The Spider's Thread
Metaphor in Mind, Brain, and Poetry
An examination of metaphor in poetry as a microcosm of the human imagination—a way to understand the mechanisms of creativity.
In The Spider's Thread, Keith Holyoak looks at metaphor as a microcosm of the creative imagination. Holyoak, a psychologist and poet, draws on the perspectives of thinkers from the humanities—poets, philosophers, and critics—and from the sciences—psychologists, neuroscientists, linguists, and computer scientists. He begins each chapter with a poem—by poets including Samuel Taylor Coleridge, Sylvia Plath, Walt Whitman, Emily Dickinson, Robert Frost, Theodore Roethke, Du Fu, William Butler Yeats, and Pablo Neruda—and then widens the discussion to broader notions of metaphor and mind.
Holyoak uses Whitman's poem “A Noiseless Patient Spider” to illustrate the process of interpreting a poem, and explains the relevance of two psychological mechanisms, analogy and conceptual combination, to metaphor. He outlines ideas first sketched by Coleridge—who called poetry “the best words in their best order”—and links them to modern research on the interplay between cognition and emotion, controlled and associative thinking, memory and creativity. Building on Emily Dickinson's declaration “the brain is wider than the sky,” Holyoak suggests that the control and default networks in the brain may combine to support creativity. He also considers, among other things, the interplay of sound and meaning in poetry; symbolism in the work of Yeats, Jung, and others; indirect communication in poems; the mixture of active and passive processes in creativity; and whether artificial intelligence could ever achieve poetic authenticity. Guided by Holyoak, we can begin to trace the outlines of creativity through the mechanisms of metaphor.
Hardcover$35.00 X ISBN: 9780262039222 288 pp. | 6 in x 9 in 13 b&w illus.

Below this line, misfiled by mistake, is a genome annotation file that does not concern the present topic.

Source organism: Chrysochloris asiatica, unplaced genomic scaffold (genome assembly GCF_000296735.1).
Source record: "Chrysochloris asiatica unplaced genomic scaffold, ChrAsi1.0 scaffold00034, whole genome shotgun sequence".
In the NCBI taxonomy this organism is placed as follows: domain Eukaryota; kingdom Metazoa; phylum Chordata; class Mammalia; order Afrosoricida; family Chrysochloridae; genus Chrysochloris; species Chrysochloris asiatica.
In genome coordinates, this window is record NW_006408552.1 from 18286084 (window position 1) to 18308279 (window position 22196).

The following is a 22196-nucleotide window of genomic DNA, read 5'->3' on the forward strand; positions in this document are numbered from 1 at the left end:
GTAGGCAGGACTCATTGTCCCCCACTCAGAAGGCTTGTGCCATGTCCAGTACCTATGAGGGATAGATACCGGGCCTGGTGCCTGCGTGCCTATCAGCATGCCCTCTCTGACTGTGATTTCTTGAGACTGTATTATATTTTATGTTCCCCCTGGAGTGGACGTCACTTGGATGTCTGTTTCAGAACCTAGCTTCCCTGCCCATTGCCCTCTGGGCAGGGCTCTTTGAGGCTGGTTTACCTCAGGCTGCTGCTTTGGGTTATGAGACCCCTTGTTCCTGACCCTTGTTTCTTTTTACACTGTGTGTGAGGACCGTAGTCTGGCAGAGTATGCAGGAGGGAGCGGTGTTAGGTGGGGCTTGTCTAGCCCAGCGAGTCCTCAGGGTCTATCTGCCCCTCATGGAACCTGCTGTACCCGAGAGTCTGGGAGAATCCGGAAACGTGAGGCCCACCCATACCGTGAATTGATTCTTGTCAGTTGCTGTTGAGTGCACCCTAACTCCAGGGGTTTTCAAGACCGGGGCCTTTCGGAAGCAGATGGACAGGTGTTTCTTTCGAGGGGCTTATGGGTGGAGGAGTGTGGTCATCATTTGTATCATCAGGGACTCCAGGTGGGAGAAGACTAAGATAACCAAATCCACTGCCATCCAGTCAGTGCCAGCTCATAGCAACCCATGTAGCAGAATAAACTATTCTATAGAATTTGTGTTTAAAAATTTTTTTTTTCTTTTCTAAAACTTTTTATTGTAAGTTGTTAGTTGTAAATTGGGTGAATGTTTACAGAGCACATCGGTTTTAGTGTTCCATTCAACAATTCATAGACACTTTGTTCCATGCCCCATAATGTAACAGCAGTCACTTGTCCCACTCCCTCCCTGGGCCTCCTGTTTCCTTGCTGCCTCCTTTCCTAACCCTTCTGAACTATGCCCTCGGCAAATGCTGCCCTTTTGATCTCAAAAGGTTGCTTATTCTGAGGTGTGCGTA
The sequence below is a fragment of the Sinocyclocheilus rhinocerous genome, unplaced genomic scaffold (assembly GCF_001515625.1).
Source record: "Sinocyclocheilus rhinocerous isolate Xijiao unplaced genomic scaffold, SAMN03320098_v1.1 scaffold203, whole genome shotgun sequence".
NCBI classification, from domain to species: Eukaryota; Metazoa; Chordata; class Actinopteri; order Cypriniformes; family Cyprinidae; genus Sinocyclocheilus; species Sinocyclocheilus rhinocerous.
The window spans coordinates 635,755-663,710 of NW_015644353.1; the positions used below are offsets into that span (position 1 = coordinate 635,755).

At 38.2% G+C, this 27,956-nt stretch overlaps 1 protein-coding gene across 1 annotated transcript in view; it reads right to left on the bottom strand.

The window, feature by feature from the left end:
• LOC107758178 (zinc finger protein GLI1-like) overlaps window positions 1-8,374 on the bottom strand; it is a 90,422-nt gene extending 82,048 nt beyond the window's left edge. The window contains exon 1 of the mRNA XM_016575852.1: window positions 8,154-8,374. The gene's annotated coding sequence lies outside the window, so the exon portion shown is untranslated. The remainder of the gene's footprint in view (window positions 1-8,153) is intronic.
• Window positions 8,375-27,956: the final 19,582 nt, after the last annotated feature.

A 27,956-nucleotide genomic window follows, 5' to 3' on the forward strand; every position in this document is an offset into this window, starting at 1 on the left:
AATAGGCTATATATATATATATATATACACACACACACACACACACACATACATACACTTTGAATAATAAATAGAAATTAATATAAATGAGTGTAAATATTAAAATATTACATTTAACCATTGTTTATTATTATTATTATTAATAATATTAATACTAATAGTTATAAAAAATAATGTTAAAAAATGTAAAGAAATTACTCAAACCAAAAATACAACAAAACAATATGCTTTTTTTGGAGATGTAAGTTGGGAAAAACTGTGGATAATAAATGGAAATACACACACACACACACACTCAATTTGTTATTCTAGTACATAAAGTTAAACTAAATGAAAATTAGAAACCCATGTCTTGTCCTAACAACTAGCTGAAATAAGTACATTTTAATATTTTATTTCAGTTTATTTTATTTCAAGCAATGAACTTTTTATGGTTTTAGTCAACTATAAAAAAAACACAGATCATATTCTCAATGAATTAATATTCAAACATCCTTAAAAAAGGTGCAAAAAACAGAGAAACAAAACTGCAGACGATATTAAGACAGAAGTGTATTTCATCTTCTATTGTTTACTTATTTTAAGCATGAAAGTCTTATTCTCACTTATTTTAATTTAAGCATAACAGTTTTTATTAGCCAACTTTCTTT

Students in poetry and creative writing courses will find that Holyoak's questions, illuminations, and provisional explanations offer fruitful metaphors for the construction of reflective practices. Students in cognitive psychology courses will find, particularly in the notes and bibliography, ideas aplenty for directions in which to continue research in creative processes or language processing. Throughout one finds spots to stop and linger over a word, an insight, a diagram.
Can scientists apply and contribute their expertise to the arts, and vice versa? The Spider's Thread: Metaphor in Mind, Brain, and Poetry by Dr. Keith Holyoak addresses this disconnect between science and art, beginning with discussions of neuroscience, philosophy, and linguistics, and moving on to a discussion of creative writing in poetry. Dr. Holyoak identifies and proposes potential methods of interconnection and cross-disciplinary proficiency. [... ] It is a wonderful resource for academics, students, artists, and scientists alike.
If you are ready for a twisty climb, hand-in-hand with a curious, enthusiastic, and steadfast companion, you'll be rewarded with some wonderful views. This book is a love song to poetry and you'll surely be singing along.